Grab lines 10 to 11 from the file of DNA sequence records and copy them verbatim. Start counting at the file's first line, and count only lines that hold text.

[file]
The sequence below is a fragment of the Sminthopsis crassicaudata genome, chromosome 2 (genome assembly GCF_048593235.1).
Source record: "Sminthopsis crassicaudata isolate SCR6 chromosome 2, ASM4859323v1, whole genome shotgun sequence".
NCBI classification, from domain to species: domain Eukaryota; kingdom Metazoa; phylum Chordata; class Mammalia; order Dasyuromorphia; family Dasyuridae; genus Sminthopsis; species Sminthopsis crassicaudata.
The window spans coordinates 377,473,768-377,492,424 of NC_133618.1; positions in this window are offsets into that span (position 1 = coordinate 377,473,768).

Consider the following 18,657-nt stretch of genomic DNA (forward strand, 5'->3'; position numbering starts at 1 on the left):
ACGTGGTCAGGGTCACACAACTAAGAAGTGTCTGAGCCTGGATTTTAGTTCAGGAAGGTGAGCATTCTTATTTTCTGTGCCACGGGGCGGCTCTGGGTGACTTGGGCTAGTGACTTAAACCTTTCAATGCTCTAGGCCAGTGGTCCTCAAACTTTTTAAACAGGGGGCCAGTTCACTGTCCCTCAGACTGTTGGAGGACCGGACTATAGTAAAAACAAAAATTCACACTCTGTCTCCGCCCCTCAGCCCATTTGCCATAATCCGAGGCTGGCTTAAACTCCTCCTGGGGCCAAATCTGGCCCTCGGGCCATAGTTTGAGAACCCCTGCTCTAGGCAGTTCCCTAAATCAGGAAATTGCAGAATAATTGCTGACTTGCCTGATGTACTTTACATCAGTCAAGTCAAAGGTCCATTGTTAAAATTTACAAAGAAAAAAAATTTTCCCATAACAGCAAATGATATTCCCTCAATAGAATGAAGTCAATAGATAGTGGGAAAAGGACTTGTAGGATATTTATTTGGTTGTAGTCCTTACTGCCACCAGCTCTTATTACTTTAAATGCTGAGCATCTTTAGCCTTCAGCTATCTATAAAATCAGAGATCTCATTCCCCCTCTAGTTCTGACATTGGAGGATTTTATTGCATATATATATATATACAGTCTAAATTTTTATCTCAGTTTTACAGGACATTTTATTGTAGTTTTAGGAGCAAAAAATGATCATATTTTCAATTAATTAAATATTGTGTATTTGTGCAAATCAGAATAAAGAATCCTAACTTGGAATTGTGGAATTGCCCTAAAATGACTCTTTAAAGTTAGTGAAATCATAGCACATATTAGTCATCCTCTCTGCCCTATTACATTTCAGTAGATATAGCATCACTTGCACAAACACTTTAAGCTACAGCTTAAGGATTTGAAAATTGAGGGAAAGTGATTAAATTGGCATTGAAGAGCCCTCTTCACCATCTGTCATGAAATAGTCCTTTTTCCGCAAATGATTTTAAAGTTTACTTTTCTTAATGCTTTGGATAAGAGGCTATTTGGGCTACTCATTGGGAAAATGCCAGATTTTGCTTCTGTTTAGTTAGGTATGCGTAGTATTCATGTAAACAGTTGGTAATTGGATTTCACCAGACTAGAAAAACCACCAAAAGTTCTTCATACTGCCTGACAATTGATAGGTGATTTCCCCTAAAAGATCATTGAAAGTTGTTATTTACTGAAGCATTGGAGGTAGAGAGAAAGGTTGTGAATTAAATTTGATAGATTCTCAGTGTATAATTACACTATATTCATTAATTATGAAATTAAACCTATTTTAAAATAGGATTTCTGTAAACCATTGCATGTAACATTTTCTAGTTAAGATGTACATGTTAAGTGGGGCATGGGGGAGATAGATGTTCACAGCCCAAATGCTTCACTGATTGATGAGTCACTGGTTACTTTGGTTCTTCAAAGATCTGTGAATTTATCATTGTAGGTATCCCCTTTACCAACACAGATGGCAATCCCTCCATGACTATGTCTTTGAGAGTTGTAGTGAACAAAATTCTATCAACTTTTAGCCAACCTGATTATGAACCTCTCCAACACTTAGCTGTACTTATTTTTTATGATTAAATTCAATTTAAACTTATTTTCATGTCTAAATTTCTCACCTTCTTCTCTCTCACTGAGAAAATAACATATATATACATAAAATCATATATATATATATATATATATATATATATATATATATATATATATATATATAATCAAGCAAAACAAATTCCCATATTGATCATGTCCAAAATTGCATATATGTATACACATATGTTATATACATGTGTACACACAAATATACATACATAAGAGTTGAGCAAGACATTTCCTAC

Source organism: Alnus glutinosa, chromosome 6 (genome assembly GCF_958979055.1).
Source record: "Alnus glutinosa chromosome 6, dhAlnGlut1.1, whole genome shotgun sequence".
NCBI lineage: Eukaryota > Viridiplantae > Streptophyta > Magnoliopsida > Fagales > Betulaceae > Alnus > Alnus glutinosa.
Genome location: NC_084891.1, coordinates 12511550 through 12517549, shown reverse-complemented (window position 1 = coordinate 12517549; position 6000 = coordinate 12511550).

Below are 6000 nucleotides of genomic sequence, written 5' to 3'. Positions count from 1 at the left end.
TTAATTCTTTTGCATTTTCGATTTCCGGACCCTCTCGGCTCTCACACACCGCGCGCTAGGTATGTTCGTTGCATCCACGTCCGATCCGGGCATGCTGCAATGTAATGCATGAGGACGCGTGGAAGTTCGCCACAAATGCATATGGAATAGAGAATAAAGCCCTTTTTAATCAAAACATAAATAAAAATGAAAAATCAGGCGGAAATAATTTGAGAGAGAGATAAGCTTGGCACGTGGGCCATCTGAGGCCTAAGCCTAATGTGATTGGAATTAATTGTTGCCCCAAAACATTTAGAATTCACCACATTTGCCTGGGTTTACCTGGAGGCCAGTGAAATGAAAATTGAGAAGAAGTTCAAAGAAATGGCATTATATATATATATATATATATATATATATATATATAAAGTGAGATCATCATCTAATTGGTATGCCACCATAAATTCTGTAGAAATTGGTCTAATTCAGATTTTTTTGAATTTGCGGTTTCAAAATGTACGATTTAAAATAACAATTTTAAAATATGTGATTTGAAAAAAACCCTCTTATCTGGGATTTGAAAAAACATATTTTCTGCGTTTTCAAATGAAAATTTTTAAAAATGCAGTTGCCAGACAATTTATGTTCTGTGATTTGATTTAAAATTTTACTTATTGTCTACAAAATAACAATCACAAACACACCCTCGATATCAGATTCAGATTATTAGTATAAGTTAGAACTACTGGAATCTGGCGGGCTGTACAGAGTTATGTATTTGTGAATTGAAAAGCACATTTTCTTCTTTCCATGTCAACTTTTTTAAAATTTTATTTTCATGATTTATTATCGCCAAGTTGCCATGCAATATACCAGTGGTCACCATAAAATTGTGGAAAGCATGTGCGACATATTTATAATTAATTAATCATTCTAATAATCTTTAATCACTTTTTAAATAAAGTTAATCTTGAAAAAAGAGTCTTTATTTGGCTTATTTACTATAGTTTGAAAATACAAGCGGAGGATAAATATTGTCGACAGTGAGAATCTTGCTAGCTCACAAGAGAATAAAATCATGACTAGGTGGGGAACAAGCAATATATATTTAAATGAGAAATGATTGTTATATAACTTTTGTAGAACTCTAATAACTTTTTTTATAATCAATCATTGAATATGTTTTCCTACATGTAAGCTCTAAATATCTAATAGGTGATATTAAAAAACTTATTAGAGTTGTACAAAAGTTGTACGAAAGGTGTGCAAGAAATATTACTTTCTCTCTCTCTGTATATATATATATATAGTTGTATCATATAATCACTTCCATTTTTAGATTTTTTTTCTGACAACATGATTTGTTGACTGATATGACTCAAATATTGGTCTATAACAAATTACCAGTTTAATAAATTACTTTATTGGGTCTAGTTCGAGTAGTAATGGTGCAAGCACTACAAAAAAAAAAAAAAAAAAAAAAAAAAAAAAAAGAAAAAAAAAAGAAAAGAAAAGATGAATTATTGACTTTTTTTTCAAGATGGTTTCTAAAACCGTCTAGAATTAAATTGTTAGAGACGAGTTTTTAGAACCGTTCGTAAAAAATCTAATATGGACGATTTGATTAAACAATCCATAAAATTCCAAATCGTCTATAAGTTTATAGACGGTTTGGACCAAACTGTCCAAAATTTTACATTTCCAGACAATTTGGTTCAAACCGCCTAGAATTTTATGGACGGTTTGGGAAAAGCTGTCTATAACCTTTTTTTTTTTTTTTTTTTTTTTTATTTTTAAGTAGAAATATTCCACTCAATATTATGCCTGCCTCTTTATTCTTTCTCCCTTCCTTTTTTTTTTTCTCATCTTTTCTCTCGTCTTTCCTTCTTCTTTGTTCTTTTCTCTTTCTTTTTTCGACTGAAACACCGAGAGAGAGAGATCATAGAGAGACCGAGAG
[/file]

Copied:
Genome location: NC_084891.1, coordinates 12511550 through 12517549, shown reverse-complemented (window position 1 = coordinate 12517549; position 6000 = coordinate 12511550).

Below are 6000 nucleotides of genomic sequence, written 5' to 3'. Positions count from 1 at the left end.